1. save_the_rustbelt says:

    Here in the center of the country the economy has improved but is still faltering at best. Excepting a few pockets of activity housing prices are sluggish and new construction very light.

    Why is it the Very Smart People have so much trouble understanding that the “national economy” is really a construct of many regional economies, and those regions are very very different?

    Is it just easier to speak and write in national statistics?

  2. Larry Signor says:

    “Will the kids move out of the basement?”…no. Many are not living in the basement, the parents are. Formerly middle class folks realized their children had no chance at wealth accumulation unless they could own housing, so many of us enabled them and we took the hit. Now we live happily in the basement as moderators, babysitters and financial backstoppers. I agree with Dean Baker, there is a new normal in housing that is being overlooked. It will continue to contribute less to GDP as the BBers pass on. The only possible green shoot I see is reducing income inequality…not politically feasible. Watch out for the “head fake” , the sky may be falling. (Now that’s a mixed metaphor).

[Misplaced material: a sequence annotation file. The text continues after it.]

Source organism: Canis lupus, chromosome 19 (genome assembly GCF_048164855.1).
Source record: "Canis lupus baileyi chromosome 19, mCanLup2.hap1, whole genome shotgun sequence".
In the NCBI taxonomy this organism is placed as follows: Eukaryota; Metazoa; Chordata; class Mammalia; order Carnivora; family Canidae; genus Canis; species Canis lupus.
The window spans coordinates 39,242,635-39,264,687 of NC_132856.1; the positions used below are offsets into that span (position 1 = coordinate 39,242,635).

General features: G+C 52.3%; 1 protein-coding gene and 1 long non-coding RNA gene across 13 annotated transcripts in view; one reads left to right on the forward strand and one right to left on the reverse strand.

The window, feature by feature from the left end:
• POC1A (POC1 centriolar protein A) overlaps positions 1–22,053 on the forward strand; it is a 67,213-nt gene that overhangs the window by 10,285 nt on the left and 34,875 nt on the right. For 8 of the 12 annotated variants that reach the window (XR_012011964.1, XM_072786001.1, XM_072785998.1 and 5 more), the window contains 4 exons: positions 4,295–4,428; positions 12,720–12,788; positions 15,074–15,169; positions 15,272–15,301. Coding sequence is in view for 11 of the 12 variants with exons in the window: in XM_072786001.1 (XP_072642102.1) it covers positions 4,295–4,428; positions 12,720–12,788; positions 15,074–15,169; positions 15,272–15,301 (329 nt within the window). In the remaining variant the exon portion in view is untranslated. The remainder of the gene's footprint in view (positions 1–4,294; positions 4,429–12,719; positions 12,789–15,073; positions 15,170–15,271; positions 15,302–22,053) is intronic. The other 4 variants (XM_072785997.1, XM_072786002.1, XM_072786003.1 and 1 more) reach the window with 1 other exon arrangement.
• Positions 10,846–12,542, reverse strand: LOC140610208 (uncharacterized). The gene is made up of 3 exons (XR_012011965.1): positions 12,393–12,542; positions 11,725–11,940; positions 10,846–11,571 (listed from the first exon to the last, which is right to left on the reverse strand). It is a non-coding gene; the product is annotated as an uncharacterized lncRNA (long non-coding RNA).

3. Steve Bannister says:

    But, Dr. Bernstein, you are not yet ready to utter the “R” word, correct?

  4. Smith says:

    Below is a refutation of Geithner on four of his six points.
    Of the remaining two points,
    – Regarding China and Europe, a drop in the less than $400 billion level of exports last year may not significantly affect a $17,000 billion dollar economy, but a resulting expected rise in the trade deficit would continue to destroy the U.S. industry while exporting jobs and future growth. Though a 10% drop or $40 billion in a $17 trillion economy is only a 1/4 of 1 percent, the damage comes from a cycle of poor exports worsening the trade imbalance. Absent currency manipulation, this is partially self-correcting as dollars become cheaper, but…